Advertising Your Business With Email

Tips for using email as an advertising tool for your small business.

Email is an inexpensive and quick way to advertise your small business. It is ideal especially for start-up businesses on a budget. However, you have to be aware of some simple regulations and tendencies in order to have a successful advertising campaign. Below are some tips for advertising your small business with email.

1. Signature

Establish an email signature, or few lines that most business people have at the footer of every email. A good signature will include your name, title, company, phone number, fax number, business address and website address. Nearly all email accounts are capable of creating a signature by accessing the options panel and inputting your desired text into the signature field, but you may have to play around to figure out how.

2. Market to friends first

Your first email campaign should be targeted at your friends. This email should be a simple announcement of your business and services as well as a link to the website. For example:

"Dear John and Marie,

How are you? I just wanted to jot you a quick note to let you know that my new business is up and running. Check out how far we have gotten already by visiting our website at

Can you believe we have finally done it? Please feel free to offer advice and feedback, as we are still small and looking for ways to grow.

Also, do you know of anyone that would be interested our services? If so, pass along my website address.

Thanks, you all. I look forward to seeing you soon.


Owner, My Small Business


Fax: 800.555.6732

55 Biz Lane

Bizness, Virginia 23220"

The idea is that your friends will want to help you out by passing the word along to their friends. Email is simple and easy. Most people will not open an email from a stranger to do business, but if the email comes from a friend, they are more than happy to take a gander. In this sense, the email advertising world is like a club that you need a special invitation into in order to be credible. Do not hesitate to ask your friends for help spreading the word. Chances are they will be flattered that you are reaching out to them.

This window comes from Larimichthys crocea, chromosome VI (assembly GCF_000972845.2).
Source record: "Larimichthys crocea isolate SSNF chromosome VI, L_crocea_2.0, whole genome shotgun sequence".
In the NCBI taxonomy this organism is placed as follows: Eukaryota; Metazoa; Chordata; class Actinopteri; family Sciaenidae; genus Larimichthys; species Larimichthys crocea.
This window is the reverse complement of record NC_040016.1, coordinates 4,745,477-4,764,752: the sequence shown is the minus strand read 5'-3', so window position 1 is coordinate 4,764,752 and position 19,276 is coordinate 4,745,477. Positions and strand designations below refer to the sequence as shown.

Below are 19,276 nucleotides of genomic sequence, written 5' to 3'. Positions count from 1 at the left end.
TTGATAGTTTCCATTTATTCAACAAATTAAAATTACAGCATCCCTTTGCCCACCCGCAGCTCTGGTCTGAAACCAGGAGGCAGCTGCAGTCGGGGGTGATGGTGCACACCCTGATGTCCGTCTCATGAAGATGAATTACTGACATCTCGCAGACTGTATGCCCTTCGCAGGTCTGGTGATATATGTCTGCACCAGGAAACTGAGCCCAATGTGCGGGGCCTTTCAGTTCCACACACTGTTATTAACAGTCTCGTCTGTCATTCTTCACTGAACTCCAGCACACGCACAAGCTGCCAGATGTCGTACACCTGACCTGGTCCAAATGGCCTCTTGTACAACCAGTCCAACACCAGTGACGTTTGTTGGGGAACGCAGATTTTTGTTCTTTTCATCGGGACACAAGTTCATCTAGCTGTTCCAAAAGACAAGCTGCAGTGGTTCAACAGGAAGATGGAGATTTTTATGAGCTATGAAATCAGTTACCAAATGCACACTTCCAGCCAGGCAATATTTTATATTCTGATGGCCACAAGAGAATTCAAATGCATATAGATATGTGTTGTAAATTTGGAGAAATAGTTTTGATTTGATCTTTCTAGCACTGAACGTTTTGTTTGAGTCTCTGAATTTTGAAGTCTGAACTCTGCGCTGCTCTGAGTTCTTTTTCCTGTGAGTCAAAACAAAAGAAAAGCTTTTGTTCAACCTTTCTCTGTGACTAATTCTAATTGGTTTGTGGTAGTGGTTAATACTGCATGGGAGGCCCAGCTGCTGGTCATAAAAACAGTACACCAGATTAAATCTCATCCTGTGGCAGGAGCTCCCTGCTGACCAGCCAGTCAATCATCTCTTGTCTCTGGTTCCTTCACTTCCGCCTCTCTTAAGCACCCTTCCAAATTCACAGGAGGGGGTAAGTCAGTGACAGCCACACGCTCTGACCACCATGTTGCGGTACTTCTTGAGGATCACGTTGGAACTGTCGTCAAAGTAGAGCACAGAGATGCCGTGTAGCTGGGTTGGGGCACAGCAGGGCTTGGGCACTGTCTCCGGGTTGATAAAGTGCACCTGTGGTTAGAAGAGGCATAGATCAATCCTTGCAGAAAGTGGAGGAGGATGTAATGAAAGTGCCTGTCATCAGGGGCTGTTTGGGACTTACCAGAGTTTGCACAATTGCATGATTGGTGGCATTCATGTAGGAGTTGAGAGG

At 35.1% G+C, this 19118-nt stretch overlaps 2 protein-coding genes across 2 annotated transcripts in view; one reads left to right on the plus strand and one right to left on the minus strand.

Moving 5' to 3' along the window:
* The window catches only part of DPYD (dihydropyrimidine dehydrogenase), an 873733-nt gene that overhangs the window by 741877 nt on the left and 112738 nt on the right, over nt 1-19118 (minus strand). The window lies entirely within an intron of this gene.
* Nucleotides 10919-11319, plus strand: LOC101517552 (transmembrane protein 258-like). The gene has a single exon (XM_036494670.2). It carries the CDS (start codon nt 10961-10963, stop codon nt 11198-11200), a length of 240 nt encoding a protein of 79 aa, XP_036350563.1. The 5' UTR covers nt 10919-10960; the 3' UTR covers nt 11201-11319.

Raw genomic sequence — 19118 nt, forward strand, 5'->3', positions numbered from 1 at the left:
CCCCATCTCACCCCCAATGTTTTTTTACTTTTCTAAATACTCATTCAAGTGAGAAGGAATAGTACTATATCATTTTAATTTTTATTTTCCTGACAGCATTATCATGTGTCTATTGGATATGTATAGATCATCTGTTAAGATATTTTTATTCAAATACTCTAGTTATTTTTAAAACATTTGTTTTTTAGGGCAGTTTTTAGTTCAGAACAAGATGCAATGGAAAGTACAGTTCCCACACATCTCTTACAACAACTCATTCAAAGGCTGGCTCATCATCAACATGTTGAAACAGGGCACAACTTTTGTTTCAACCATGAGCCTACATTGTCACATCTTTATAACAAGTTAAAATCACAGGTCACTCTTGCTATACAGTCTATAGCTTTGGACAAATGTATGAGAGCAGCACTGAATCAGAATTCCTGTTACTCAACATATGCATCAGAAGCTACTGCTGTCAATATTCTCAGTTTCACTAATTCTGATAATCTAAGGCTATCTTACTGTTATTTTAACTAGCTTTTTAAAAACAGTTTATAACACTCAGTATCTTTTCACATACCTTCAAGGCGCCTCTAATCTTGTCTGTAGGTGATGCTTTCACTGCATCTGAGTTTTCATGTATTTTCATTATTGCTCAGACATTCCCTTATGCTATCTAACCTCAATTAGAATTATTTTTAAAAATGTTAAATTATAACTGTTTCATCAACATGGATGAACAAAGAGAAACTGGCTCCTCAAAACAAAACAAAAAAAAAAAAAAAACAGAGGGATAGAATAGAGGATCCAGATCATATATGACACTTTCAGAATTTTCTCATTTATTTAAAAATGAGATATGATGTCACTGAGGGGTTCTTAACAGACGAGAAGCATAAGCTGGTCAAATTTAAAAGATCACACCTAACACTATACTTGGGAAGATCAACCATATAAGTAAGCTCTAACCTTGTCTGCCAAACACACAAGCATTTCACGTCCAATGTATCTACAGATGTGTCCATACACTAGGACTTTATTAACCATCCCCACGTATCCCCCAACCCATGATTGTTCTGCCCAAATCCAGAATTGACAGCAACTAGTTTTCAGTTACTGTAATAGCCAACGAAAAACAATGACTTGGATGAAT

3. Mailing lists and internet regulations

In general, sending unsolicited mass emails is a bad idea for small businesses. Most mail boxes have a SPAM filter on them that will detect and prevent emails that are simultaneously sent to multiple addresses.

Furthermore, in many states you can be sued by email users if you do not offer an "unsolicited" button with your email. Therefore, every email you send, solicited or not, needs to have a line that says something to the effect of, "to unsubscribe from this email list, click here or respond to this email."

However, many small businesses do benefit from newsletter lists. These lists are generally compiled of people who have solicited emails, either from you directly or from your internet website if you have a newsletter list field (recommended.)

When creating your lists, it is important that you keep each list relatively small with up to only 100 subscribers so that SPAM filters do not categorize your email as "junk mail." One strategy is to create lists A, B, C, etc and to separate subscribers by last name. This way, you will be able to easily find email addresses in the event that someone wants to be removed.

Another list strategy is to buy a monthly subscription to an email service. A benefit of the monthly subscription is that the software manages your contacts for you. You can also easily design and input information into an HTML format document (like a picture) that the email service will send out properly for you. (Note: when sending HTML emails, it is also important that you include some text regarding your event or announcement as some email users disable the HTML function. Furthermore, many people use small personal devices such as a cell phone to access email and are limited to only reading text email messages.)

Keep in mind these simple tips for email advertising and you should have no problem designing your campaign. Remember: keep in touch, but don't overwhelm.

© High Speed Ventures 2011